While the backbone of any book or books will be the major components that collectors have clammored for–that I have wished for–at least for 15-20 years. As collectors, we have just two references:

  1. The Eglit guide to Columbian medals and a variety of periphal related topics, published in the early 1960s….nearly SIXTY years old!
  2. The Doolin guide to Columbian tickets, essentially fewer than twenty pages with no illustrations and little more than a type-written checklist. This year marks the FORTIETH anniversary of its publication.

One can only speculate on how many new discovery pieces have been identified since each book was published. A third book worthy of inclusion into this list is the Hibler and Kappen guide to So-Called Dollars. There are 917 numbered entries in H&K, not counting scores of varieties within the numbers (a, b, etc. listings). Columbian so-called dollars represent catalog entries 154 to 243 plus 42 additional sublistings (a, b, etc.) or more than 130 distinct entries.

Eglit tallies numbers 1 through 596, again with a variety of sublistings. But while Eglit is generally considered the definitive (and only) book devoted to Columbian Medals, its complete title is: Columbiana, The Medallic History of Christopher Columbus and the Columbian Exposition of 1893. But he took a very liberal and often confusing approach to his entries. The book includes pinbacks, souvenirs, tickets among other non-medal entries and each of these entries represents a very small and incomplete smattering of these categories. It is as if the book is intended to be a somewhat inclusive list of medals and a sample of other “Columbiana.” It is very difficult to understand whatever logic may have behind the contents of this publication.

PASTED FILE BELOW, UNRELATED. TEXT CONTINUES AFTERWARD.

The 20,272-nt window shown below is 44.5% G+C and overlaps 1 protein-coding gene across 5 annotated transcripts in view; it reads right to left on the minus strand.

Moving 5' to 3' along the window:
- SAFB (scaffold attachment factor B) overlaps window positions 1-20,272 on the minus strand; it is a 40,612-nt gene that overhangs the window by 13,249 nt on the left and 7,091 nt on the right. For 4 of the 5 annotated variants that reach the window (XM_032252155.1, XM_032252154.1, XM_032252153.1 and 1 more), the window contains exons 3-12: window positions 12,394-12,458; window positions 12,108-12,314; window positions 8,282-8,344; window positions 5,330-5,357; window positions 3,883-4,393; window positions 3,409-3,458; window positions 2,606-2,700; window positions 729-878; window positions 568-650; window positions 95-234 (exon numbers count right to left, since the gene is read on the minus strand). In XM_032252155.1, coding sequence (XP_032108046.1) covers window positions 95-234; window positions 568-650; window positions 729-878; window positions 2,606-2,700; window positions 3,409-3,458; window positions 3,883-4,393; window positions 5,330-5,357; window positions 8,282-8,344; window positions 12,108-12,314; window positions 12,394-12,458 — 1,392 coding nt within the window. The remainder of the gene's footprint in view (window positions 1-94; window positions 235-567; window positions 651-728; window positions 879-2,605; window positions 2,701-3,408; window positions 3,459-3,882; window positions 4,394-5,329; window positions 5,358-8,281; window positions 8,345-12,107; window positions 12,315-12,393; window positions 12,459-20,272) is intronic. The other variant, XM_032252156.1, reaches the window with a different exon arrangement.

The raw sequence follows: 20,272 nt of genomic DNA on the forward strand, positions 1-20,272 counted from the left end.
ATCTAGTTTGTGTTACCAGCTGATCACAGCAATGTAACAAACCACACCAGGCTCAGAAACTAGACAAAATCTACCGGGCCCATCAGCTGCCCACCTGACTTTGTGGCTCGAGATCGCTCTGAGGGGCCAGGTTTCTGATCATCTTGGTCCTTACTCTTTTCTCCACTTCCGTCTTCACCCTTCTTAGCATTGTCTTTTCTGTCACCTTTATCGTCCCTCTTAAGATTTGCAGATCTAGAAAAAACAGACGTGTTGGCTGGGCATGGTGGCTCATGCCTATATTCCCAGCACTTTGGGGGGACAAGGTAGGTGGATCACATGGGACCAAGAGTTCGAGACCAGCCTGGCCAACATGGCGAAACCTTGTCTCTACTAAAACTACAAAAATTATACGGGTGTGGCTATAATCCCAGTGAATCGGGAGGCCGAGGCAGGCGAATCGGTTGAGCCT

An even greater issue exists within the catalog of medals included. As a compilation of just medals from the World’s Columbian Exposition, for a document produced nearly sixty years ago, if is quite comprehensive in this regard. As a compilation of just medals created to honor Columbus and/or his “discovery” of America, it is a wildly diverse and wholly incomplete catalog. Included are dozens of Latin American medals commemorating the 400th anniversary of Columbus’ first voyage to the New World. These represent a very small percentage of such medals produced and likewise the few other similar medals from France, England, Spain and other countries is very limited. Finally, there are also many entries from the U.S. that feature Columbus, the Santa Maria and that first voyage…but that were struck later than 1892. For example, why would one include a beautiful medal struck in 1912 as Eglit did; what about the literally thousands of other U.S. twentieth century medals honoring Columbus?